This is one person’s perspective. Here we have an entire article that people will take at face value that discusses one journal article and one researcher among the countless others studying these topics. Is bipolar underdiagnosed, overdiagnosed, or appropriately diagnosed? It depends who you talk to. It depends what paper you read. Judging by this research article, I’m concluding the sample is too skewed (mostly white women) and the methodology is flawed (the questionnaires were changed during the study, so not everyone received the same questionnaire). The study also used mostly non-clinicians (as in they were either PhD students or lower on the academic food chain); one might argue this is statistically sound, but no matter what it lacks ecological validity.

“When a pharmaceutical company repeatedly says, ‘Don’t miss bipolar disorder, don’t miss bipolar disorder, and when you diagnose it, here are some medications you can use to treat it,’ there’s a tendency to expand the concept,” Zimmerman says. He says he’s replicated the 2008 findings of overdiagnosis in a more recent study that has not yet been published.

One could argue that overdiagnosis/underdiagnosis is due to the pharmaceutical marketing problem, but that seems like a personal view rather than a research conclusion. Beware personal bias, for it is aplenty. It might also be relevant only for Americans, as that’s where the problem seems to be rampant. At any rate, I look forward to reading this unpublished study and I will update this post accordingly when that time comes.

In addition, Zimmerman says, bipolar disorder shares some symptoms with borderline personality disorder, a condition marked by impulsive behavior and problems relating to other people — and because of this, people who have borderline personality disorder are often misdiagnosed as bipolar. Indeed, a review published in The Scientific World Journal in 2013 pointed to borderline personality disorder as a factor in the overdiagnosis of bipolar disorder.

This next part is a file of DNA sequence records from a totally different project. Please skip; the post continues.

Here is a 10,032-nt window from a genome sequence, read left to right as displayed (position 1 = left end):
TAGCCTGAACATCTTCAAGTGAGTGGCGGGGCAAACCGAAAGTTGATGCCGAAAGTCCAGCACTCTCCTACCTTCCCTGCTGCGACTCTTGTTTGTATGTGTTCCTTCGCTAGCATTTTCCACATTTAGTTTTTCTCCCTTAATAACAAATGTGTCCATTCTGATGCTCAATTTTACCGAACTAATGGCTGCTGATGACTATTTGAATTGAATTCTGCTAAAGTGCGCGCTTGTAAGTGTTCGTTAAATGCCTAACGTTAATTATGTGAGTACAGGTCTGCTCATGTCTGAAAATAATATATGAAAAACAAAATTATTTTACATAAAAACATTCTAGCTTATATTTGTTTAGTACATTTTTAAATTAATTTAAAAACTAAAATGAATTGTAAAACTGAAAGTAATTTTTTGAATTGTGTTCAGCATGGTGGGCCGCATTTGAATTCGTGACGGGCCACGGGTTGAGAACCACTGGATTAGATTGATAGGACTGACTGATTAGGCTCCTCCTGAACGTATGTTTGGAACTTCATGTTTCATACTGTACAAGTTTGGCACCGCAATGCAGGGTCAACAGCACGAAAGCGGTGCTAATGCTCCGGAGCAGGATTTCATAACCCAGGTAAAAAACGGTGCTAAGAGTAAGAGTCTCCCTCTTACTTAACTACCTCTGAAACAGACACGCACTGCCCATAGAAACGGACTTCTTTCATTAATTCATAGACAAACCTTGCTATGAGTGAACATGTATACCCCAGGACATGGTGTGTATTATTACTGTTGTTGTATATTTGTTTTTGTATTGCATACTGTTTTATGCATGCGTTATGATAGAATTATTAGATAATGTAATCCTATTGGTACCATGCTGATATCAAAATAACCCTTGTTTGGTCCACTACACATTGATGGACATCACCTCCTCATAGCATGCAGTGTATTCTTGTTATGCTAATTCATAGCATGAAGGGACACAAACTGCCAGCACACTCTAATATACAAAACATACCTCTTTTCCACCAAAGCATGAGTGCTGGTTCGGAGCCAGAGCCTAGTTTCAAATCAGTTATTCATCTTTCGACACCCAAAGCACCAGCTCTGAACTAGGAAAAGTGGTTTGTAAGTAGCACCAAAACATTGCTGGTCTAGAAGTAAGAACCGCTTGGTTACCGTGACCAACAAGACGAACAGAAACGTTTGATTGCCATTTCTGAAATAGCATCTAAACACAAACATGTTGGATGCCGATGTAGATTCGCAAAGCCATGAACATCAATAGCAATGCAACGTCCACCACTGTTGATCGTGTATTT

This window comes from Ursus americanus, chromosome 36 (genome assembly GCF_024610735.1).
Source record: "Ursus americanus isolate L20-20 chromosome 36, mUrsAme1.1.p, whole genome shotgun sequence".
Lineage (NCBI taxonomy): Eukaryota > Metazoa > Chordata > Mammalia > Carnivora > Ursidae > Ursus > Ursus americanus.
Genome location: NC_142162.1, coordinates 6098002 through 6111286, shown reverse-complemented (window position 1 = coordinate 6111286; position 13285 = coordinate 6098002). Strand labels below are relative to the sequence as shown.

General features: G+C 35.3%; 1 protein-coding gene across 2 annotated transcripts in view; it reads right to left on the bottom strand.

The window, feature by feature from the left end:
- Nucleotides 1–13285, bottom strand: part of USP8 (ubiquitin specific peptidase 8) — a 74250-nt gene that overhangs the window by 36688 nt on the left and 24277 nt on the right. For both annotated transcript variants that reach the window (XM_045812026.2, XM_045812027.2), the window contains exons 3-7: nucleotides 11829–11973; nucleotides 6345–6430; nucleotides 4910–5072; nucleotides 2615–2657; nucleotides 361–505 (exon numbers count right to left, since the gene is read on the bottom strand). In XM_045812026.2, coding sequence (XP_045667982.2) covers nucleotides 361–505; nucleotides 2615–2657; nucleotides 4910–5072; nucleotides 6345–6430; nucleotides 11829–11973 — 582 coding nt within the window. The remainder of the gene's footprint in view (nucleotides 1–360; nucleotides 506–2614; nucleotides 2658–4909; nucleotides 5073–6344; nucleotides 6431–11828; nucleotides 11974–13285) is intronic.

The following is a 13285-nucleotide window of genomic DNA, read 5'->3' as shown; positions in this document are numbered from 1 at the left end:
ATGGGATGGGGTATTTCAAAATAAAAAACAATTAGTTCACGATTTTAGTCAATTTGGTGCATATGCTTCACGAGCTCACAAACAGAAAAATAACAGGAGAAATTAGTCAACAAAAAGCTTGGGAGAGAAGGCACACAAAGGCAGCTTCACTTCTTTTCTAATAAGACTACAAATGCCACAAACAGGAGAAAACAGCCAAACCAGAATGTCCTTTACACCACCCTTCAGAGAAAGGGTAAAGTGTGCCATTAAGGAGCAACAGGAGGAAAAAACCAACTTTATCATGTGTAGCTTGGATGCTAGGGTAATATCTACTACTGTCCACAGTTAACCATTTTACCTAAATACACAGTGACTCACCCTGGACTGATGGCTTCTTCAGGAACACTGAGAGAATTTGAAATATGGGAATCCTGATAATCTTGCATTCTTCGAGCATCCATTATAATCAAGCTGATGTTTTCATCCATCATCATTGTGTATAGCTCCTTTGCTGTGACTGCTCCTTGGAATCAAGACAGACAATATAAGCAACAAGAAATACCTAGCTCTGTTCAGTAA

The two do share symptoms; this much is true. There’s two school of thoughts that are extremes: One says that no one has bipolar and everyone has borderline, and the other says no one has borderline and everyone has bipolar. These are theoretical in the way that they are opinions held by some, and the answer probably lies somewhere in between. But again, one study suggesting that borderline is a factor for overdiagnosis in bipolar should not convince anyone about anything. The only thing it should prompt is further questioning on this topic. This article is showing only one facet of the whole story.

People misdiagnosed with bipolar disorder may experience health setbacks as a result of the drugs used to treat it. Medications including atypical antipsychotics can increase the risk for high cholesterol and diabetes, Zimmerman says. Some have also been linked to thyroid and kidney problems, he adds.

These are setbacks for people who are diagnosed properly with bipolar. Quetiapine is often cited as that aforementioned atypical antipsychotic because it works well for a variety of conditions, and works as an antidepressant at the higher dosages for bipolar depression. The thyroid and kidney problems are the lithium problems, but they don’t show up for a while and I’d be shocked if you lasted to that point without receiving or continuing on with the correct diagnosis. Lithium can also be used to treat borderline. The thing about pharmaceuticals is they tend to work differently for people, so it’s an experiment when you walk in the clinic. Maybe quetiapine is the solution to someone’s unipolar depression. There could be a few people out there like that. I’m beginning to see this more of a “be a good psychiatrist” issue than knowing how to properly diagnose a disease issue.